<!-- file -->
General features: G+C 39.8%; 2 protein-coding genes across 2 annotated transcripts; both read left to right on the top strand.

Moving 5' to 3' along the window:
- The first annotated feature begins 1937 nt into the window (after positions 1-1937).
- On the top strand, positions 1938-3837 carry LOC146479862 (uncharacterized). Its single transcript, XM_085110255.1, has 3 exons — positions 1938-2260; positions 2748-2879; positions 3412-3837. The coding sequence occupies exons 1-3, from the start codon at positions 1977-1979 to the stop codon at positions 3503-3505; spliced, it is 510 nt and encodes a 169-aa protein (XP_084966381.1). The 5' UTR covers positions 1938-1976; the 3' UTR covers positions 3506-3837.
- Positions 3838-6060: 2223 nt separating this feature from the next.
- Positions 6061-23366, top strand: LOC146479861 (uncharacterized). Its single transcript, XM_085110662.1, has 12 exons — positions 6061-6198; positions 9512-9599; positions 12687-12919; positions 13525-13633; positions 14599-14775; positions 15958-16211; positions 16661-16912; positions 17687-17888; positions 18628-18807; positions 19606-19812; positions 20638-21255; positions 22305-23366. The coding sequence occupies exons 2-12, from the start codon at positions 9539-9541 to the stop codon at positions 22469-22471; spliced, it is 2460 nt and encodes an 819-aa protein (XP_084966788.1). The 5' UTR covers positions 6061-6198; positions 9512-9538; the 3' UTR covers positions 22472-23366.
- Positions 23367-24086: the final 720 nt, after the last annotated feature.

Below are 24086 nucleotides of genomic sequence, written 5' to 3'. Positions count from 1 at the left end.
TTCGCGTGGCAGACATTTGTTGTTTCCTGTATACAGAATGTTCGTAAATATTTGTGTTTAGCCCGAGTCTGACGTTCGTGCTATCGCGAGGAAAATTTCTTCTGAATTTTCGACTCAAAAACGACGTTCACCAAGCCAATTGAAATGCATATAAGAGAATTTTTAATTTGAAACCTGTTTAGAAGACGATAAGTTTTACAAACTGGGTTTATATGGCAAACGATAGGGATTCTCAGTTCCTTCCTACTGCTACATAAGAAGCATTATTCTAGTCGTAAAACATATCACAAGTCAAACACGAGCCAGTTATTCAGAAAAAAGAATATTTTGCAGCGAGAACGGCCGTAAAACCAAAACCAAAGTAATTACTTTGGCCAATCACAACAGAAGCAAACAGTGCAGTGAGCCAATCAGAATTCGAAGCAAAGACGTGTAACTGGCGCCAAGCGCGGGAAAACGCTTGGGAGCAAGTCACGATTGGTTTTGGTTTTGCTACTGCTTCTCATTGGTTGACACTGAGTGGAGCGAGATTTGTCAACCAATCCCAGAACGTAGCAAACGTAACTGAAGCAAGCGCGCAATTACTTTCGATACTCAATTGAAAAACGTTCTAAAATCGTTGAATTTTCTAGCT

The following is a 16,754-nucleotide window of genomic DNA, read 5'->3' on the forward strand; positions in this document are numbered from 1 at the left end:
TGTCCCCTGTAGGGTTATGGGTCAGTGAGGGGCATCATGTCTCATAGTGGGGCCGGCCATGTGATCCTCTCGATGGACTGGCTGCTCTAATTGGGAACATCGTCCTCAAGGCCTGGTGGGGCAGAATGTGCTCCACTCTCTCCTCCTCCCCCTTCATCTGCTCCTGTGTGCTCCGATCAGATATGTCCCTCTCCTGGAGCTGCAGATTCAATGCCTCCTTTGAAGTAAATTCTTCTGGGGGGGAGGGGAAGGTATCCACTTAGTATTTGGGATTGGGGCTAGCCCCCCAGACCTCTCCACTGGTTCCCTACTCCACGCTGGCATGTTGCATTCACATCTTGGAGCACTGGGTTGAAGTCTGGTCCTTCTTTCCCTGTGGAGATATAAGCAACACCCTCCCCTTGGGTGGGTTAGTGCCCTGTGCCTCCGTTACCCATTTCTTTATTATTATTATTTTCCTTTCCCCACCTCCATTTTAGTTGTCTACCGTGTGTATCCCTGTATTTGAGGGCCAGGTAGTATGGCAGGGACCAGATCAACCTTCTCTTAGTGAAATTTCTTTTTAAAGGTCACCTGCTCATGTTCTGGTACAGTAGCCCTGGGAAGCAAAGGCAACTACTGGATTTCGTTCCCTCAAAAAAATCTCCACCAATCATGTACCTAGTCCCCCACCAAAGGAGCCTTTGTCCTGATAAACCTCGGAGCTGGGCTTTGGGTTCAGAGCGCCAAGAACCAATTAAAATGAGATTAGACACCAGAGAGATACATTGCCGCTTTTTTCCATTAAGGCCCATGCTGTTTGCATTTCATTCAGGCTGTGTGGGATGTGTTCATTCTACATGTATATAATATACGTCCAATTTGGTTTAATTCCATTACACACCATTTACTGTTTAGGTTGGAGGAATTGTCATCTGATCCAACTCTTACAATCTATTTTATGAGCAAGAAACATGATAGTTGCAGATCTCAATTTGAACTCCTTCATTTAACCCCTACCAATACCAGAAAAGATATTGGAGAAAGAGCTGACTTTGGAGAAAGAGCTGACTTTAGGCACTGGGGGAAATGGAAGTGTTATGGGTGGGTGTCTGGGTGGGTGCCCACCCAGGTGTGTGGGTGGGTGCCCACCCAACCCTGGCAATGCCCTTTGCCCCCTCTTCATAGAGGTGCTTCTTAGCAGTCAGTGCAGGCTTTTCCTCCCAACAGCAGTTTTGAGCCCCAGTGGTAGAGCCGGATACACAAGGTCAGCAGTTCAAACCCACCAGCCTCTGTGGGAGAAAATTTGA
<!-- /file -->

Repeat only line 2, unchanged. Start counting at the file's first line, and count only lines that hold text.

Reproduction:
Moving 5' to 3' along the window: